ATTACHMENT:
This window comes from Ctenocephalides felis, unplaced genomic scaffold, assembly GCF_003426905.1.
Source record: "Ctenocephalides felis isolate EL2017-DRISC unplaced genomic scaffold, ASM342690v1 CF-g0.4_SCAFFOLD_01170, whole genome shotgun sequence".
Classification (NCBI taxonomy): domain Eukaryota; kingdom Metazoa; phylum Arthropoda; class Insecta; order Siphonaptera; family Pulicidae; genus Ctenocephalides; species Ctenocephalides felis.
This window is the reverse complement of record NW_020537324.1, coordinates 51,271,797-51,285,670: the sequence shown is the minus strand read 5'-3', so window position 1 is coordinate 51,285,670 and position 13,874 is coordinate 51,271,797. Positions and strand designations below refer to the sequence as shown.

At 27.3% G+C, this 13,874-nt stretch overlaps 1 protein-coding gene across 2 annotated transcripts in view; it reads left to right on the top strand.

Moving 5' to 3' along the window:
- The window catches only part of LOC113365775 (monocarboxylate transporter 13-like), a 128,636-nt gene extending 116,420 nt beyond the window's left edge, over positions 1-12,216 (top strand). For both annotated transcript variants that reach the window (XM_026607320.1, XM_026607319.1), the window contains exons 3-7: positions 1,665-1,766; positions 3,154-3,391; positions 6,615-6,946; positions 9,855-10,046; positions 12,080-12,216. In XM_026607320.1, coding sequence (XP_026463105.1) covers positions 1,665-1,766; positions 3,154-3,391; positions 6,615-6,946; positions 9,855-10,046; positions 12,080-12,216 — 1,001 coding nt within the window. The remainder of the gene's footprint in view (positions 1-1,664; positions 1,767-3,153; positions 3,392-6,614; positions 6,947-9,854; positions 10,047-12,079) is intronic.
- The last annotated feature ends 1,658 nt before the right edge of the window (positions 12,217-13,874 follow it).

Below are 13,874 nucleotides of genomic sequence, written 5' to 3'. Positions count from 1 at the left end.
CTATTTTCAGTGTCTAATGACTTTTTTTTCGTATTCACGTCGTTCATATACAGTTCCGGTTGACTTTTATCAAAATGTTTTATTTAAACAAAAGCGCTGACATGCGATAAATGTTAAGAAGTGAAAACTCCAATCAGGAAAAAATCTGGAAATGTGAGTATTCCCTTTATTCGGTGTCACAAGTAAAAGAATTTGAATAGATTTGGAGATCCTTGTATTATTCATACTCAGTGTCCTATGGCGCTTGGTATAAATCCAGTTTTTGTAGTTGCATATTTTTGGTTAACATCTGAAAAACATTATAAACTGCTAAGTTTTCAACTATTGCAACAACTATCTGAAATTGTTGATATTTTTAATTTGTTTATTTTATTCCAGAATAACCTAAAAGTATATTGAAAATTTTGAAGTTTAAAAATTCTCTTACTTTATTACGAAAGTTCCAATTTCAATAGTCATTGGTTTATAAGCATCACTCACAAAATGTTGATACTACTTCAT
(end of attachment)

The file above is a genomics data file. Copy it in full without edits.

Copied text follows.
This window comes from Ctenocephalides felis, unplaced genomic scaffold, assembly GCF_003426905.1.
Source record: "Ctenocephalides felis isolate EL2017-DRISC unplaced genomic scaffold, ASM342690v1 CF-g0.4_SCAFFOLD_01170, whole genome shotgun sequence".
Classification (NCBI taxonomy): domain Eukaryota; kingdom Metazoa; phylum Arthropoda; class Insecta; order Siphonaptera; family Pulicidae; genus Ctenocephalides; species Ctenocephalides felis.
This window is the reverse complement of record NW_020537324.1, coordinates 51,271,797-51,285,670: the sequence shown is the minus strand read 5'-3', so window position 1 is coordinate 51,285,670 and position 13,874 is coordinate 51,271,797. Positions and strand designations below refer to the sequence as shown.

At 27.3% G+C, this 13,874-nt stretch overlaps 1 protein-coding gene across 2 annotated transcripts in view; it reads left to right on the top strand.

Moving 5' to 3' along the window:
- The window catches only part of LOC113365775 (monocarboxylate transporter 13-like), a 128,636-nt gene extending 116,420 nt beyond the window's left edge, over positions 1-12,216 (top strand). For both annotated transcript variants that reach the window (XM_026607320.1, XM_026607319.1), the window contains exons 3-7: positions 1,665-1,766; positions 3,154-3,391; positions 6,615-6,946; positions 9,855-10,046; positions 12,080-12,216. In XM_026607320.1, coding sequence (XP_026463105.1) covers positions 1,665-1,766; positions 3,154-3,391; positions 6,615-6,946; positions 9,855-10,046; positions 12,080-12,216 — 1,001 coding nt within the window. The remainder of the gene's footprint in view (positions 1-1,664; positions 1,767-3,153; positions 3,392-6,614; positions 6,947-9,854; positions 10,047-12,079) is intronic.
- The last annotated feature ends 1,658 nt before the right edge of the window (positions 12,217-13,874 follow it).

Below are 13,874 nucleotides of genomic sequence, written 5' to 3'. Positions count from 1 at the left end.
CTATTTTCAGTGTCTAATGACTTTTTTTTCGTATTCACGTCGTTCATATACAGTTCCGGTTGACTTTTATCAAAATGTTTTATTTAAACAAAAGCGCTGACATGCGATAAATGTTAAGAAGTGAAAACTCCAATCAGGAAAAAATCTGGAAATGTGAGTATTCCCTTTATTCGGTGTCACAAGTAAAAGAATTTGAATAGATTTGGAGATCCTTGTATTATTCATACTCAGTGTCCTATGGCGCTTGGTATAAATCCAGTTTTTGTAGTTGCATATTTTTGGTTAACATCTGAAAAACATTATAAACTGCTAAGTTTTCAACTATTGCAACAACTATCTGAAATTGTTGATATTTTTAATTTGTTTATTTTATTCCAGAATAACCTAAAAGTATATTGAAAATTTTGAAGTTTAAAAATTCTCTTACTTTATTACGAAAGTTCCAATTTCAATAGTCATTGGTTTATAAGCATCACTCACAAAATGTTGATACTACTTCAT